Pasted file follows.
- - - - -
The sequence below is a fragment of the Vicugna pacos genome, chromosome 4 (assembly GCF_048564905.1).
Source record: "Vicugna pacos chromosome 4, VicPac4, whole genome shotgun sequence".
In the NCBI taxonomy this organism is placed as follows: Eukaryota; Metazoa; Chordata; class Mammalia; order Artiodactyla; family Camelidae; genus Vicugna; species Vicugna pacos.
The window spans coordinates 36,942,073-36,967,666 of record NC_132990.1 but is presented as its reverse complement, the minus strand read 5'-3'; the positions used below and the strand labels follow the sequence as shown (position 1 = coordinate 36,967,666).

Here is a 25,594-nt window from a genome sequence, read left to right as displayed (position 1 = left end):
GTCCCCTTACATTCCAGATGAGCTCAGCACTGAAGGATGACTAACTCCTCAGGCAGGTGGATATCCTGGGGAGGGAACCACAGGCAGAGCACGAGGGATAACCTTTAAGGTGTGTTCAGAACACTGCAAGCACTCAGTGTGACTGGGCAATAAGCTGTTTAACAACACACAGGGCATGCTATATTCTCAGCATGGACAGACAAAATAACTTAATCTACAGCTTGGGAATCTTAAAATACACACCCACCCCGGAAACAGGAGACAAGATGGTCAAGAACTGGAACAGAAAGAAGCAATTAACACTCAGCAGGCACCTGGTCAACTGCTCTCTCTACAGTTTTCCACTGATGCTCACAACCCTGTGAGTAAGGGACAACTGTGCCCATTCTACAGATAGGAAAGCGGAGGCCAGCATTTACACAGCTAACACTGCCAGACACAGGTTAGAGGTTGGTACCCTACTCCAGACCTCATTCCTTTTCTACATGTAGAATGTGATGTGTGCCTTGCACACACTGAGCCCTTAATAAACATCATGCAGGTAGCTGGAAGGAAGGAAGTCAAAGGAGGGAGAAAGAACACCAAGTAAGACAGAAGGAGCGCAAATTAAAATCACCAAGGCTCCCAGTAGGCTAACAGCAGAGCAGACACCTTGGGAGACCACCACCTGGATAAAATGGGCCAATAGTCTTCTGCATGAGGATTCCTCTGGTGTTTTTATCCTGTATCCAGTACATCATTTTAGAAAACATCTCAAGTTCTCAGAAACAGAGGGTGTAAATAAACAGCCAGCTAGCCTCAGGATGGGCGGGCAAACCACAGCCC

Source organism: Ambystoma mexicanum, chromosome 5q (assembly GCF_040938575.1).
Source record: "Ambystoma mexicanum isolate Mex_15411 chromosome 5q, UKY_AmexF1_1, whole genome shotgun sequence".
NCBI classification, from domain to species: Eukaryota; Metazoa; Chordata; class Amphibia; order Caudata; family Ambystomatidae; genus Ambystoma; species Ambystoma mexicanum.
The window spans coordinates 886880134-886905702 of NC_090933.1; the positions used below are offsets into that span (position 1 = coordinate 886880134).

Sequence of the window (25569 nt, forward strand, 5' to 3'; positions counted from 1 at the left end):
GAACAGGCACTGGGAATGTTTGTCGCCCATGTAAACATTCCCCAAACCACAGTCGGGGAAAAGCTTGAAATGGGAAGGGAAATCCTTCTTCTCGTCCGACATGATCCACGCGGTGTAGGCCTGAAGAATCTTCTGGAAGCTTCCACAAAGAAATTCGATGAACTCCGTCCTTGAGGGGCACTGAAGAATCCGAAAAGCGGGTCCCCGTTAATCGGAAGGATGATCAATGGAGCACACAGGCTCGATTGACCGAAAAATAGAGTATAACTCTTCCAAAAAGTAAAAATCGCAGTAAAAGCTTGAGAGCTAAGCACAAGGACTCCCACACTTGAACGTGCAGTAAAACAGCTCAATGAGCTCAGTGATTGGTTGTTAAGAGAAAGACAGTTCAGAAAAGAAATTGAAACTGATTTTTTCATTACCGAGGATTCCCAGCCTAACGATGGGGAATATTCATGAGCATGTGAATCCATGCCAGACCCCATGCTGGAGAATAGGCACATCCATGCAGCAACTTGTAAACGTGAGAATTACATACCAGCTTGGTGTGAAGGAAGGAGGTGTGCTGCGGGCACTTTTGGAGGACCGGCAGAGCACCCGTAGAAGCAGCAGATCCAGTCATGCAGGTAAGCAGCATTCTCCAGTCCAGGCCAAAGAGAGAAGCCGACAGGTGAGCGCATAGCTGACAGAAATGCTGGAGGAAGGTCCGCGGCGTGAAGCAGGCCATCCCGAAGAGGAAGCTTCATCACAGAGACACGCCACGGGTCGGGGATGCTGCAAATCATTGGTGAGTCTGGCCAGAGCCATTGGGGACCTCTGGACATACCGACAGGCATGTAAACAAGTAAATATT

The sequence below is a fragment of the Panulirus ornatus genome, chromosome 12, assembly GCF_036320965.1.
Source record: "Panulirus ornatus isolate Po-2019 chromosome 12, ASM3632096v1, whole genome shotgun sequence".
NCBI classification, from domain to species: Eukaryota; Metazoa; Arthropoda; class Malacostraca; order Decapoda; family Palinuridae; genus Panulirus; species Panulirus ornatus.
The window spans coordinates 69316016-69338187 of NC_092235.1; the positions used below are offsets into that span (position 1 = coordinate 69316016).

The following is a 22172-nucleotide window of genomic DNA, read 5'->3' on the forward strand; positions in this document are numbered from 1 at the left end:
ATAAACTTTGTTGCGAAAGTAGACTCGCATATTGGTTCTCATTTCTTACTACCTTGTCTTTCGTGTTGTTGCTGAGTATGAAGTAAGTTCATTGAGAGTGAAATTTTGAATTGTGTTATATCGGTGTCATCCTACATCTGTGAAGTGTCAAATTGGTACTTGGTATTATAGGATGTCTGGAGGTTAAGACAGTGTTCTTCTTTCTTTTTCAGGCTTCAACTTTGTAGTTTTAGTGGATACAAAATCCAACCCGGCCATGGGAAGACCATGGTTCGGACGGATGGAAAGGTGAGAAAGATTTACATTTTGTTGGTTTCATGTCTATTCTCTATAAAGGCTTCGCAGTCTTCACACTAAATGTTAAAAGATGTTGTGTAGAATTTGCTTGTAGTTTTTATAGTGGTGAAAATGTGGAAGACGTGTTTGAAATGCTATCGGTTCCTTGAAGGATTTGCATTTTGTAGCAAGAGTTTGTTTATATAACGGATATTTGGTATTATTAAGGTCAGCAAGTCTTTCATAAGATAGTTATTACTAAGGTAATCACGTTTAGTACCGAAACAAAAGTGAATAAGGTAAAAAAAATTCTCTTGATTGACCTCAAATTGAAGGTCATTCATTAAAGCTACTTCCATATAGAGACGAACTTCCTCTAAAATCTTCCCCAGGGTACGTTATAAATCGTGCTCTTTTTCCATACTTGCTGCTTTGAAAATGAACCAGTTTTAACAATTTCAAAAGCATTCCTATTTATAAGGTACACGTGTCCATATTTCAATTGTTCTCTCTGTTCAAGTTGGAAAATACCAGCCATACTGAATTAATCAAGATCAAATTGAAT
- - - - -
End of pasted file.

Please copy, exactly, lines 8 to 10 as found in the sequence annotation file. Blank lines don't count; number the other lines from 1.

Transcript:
Source record: "Ambystoma mexicanum isolate Mex_15411 chromosome 5q, UKY_AmexF1_1, whole genome shotgun sequence".
NCBI classification, from domain to species: Eukaryota; Metazoa; Chordata; class Amphibia; order Caudata; family Ambystomatidae; genus Ambystoma; species Ambystoma mexicanum.
The window spans coordinates 886880134-886905702 of NC_090933.1; the positions used below are offsets into that span (position 1 = coordinate 886880134).